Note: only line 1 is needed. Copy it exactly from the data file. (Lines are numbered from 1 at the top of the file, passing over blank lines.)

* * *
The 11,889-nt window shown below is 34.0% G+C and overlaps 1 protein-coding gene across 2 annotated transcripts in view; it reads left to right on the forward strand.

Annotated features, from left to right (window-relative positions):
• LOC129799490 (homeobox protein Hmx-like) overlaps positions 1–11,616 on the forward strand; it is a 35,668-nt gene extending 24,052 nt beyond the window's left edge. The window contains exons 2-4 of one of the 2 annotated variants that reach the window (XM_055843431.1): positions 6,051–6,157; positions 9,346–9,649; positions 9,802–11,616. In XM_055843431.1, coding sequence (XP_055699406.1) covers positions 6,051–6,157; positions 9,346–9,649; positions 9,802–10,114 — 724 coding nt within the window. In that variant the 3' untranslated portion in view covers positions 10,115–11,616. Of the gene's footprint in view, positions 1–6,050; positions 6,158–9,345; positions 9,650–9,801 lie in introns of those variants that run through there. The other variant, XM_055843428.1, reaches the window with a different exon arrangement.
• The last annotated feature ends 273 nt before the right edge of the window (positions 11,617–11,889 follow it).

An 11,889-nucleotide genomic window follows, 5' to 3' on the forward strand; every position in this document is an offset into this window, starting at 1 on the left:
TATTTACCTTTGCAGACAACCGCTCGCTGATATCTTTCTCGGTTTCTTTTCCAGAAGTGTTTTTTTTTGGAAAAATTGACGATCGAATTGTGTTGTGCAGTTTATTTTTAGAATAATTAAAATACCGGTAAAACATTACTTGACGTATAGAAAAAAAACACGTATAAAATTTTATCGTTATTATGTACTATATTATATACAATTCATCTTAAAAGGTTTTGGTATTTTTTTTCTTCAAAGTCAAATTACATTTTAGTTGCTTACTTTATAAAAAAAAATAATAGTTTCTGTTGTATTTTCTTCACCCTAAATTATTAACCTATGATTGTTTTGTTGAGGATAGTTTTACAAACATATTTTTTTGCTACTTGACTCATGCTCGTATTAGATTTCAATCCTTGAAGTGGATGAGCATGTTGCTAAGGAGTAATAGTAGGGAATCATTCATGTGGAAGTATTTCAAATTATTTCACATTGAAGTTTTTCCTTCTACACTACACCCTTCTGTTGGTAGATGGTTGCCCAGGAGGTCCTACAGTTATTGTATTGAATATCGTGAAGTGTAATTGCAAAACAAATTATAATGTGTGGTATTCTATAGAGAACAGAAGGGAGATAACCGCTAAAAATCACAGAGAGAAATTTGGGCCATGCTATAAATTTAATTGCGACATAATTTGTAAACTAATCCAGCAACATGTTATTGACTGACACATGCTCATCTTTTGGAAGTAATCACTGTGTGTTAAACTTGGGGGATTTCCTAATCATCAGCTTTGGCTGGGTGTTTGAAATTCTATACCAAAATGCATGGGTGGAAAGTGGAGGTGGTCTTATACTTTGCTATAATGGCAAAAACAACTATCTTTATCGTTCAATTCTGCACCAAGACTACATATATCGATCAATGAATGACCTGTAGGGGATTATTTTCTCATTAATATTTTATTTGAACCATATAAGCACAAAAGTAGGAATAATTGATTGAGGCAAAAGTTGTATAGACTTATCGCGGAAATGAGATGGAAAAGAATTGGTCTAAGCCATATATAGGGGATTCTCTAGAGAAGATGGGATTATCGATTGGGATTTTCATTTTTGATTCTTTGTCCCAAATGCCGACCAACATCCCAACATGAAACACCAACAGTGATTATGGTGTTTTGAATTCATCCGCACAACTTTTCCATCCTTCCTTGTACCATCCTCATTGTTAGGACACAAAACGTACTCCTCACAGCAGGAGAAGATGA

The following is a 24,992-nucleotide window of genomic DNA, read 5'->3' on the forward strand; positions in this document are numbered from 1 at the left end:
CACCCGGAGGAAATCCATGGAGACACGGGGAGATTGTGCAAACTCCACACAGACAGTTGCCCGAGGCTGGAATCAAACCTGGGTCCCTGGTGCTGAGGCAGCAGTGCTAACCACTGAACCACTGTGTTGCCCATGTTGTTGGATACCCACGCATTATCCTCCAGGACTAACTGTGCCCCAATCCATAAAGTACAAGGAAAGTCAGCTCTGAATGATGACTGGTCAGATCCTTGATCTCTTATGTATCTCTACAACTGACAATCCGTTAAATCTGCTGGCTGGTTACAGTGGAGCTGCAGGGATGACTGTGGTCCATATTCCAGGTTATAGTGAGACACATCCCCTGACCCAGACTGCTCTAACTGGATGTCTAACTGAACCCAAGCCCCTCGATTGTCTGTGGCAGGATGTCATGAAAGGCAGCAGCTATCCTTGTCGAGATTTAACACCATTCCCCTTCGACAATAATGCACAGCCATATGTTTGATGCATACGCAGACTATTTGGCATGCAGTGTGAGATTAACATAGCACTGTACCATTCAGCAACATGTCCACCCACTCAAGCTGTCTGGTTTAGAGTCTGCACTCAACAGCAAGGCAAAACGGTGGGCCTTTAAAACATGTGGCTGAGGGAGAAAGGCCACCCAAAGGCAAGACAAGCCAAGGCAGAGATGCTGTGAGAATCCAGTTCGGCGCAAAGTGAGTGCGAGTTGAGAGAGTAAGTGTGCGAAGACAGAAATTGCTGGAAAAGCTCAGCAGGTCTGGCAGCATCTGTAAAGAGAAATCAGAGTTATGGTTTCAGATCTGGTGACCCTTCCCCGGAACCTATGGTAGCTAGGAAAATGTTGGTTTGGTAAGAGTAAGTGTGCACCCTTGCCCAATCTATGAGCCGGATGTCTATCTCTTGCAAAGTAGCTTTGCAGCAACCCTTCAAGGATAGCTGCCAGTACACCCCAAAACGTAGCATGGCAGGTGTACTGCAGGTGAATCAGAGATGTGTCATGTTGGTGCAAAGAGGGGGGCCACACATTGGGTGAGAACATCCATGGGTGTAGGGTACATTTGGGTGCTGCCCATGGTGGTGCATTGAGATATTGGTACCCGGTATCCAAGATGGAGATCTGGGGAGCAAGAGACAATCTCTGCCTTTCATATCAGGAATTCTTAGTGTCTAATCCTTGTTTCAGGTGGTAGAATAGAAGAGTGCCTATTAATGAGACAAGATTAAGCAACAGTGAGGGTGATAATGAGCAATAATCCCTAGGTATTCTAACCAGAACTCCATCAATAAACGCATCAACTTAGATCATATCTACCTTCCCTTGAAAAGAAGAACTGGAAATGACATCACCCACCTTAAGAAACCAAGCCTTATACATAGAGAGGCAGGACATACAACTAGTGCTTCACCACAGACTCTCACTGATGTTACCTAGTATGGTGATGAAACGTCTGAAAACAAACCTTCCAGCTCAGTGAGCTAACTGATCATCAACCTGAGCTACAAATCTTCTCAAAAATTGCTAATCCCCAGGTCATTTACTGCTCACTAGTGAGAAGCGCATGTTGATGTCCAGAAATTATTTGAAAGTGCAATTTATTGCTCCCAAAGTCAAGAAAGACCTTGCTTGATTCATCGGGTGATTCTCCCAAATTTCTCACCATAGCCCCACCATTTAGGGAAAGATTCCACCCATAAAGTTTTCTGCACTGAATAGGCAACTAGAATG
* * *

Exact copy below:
The 11,889-nt window shown below is 34.0% G+C and overlaps 1 protein-coding gene across 2 annotated transcripts in view; it reads left to right on the forward strand.